In a first embodiment of an apparatus as set forth in the last preceding paragraph the detector means has a second inlet, and the valve control means has a first inlet, a second inlet and an outlet, the first conduit means being connected to the first inlet of the detector means and to the first inlet of the valve control means, and the second conduit means being connected to the second inlet of the detector means and to the second inlet of the valve control means, whereby, when the valve control means is in its first condition, the reference flow of fluid passes through the valve control means to its outlet, and, when the valve control means is in its second condition, the sample flow of fluid passes through the valve control means to its outlet.

In a second embodiment of an apparatus as set forth in the last preceding paragraph but one the outlet of the detector means provides a second inlet, and the valve control means has a first inlet, a second inlet and an outlet, the first conduit means being connected to the first inlet of the detector means and to the first inlet of the valve control means and the second conduit means being connected to the second inlet of the detector means and to the second inlet of the valve means, whereby, when the valve control means is in its first condition the sample flow of fluid passes from the first inlet to the second inlet of the detector means and, in admixture with reference flow of fluid, passes through the valve control means to its outlet, and, when the valve control means is in its second condition, the reference flow of fluid passes from the second inlet to the first inlet of the detector means and, in admixture with the sample flow of fluid, passes through the valve control means to its outlet.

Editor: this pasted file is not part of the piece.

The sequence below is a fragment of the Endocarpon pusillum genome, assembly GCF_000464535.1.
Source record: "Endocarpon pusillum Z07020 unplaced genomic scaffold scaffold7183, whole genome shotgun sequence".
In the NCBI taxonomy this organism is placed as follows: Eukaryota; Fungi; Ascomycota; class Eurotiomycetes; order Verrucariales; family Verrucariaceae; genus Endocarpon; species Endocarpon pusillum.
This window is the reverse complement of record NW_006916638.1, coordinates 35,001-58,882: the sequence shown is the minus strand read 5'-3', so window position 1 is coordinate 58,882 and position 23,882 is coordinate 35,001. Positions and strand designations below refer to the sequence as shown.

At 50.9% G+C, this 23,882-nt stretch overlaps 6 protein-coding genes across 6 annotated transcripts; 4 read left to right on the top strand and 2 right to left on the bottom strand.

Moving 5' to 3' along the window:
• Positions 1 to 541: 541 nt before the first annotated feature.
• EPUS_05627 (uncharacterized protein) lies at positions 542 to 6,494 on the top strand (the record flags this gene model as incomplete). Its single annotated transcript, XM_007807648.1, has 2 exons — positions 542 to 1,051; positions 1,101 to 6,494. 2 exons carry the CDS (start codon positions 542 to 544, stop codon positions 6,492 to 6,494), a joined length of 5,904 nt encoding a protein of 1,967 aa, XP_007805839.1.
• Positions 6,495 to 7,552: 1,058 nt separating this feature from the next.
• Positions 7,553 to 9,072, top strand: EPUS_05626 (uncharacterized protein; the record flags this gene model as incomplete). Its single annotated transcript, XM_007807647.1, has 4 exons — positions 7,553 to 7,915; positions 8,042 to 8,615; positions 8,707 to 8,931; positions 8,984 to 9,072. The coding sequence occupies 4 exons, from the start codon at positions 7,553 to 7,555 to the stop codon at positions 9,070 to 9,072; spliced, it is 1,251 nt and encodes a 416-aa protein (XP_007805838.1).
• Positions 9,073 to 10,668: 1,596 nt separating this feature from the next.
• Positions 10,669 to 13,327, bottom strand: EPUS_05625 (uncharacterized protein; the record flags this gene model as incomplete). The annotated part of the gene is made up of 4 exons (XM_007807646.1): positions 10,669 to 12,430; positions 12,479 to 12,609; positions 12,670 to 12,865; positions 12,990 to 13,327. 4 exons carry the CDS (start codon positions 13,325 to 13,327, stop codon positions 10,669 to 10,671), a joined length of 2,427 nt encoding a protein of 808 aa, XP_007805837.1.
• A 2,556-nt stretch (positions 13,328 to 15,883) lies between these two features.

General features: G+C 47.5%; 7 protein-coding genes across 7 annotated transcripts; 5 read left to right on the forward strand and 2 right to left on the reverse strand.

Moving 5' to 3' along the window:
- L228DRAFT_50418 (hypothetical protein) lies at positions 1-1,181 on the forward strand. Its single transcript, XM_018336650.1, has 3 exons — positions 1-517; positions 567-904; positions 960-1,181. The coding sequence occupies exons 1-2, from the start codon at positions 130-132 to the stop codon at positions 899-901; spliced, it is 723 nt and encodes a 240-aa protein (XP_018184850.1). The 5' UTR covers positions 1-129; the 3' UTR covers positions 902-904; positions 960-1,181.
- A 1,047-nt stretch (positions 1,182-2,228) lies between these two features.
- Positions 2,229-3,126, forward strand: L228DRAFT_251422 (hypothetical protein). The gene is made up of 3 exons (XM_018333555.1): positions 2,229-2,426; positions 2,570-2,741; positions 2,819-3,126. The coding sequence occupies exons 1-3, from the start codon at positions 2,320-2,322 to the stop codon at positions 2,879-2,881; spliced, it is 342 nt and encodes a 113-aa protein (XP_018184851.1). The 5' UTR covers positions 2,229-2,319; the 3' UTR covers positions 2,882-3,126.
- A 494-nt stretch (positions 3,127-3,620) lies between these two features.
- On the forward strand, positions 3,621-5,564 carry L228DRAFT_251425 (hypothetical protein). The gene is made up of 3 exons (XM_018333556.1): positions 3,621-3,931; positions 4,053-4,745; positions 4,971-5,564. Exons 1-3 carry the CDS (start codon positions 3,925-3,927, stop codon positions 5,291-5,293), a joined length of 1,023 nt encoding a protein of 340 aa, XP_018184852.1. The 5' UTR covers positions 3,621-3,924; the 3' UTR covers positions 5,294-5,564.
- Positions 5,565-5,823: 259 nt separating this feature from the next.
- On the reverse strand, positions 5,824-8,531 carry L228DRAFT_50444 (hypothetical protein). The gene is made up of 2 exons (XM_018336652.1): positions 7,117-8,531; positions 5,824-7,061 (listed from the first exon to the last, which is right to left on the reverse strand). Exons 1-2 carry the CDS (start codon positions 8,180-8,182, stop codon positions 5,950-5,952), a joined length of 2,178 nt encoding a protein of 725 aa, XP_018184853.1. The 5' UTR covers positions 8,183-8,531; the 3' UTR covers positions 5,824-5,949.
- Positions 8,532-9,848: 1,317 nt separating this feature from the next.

In a third embodiment of an apparatus as set forth in the last preceding paragraph but two the valve control means has a first inlet, a second inlet and an outlet, the apparatus further comprising a first fluid restrictor having an outlet connected to the inlet of the detector means, and an inlet, and a second fluid flow restrictor having an outlet connected to the inlet of the detector means, and an inlet, the first conduit means being connected to the inlet of the first fluid flow restrictor and to the first inlet of the valve control means, and the second conduit means being connected to the inlet of the second fluid flow restrictor and to the second inlet of the valve control means.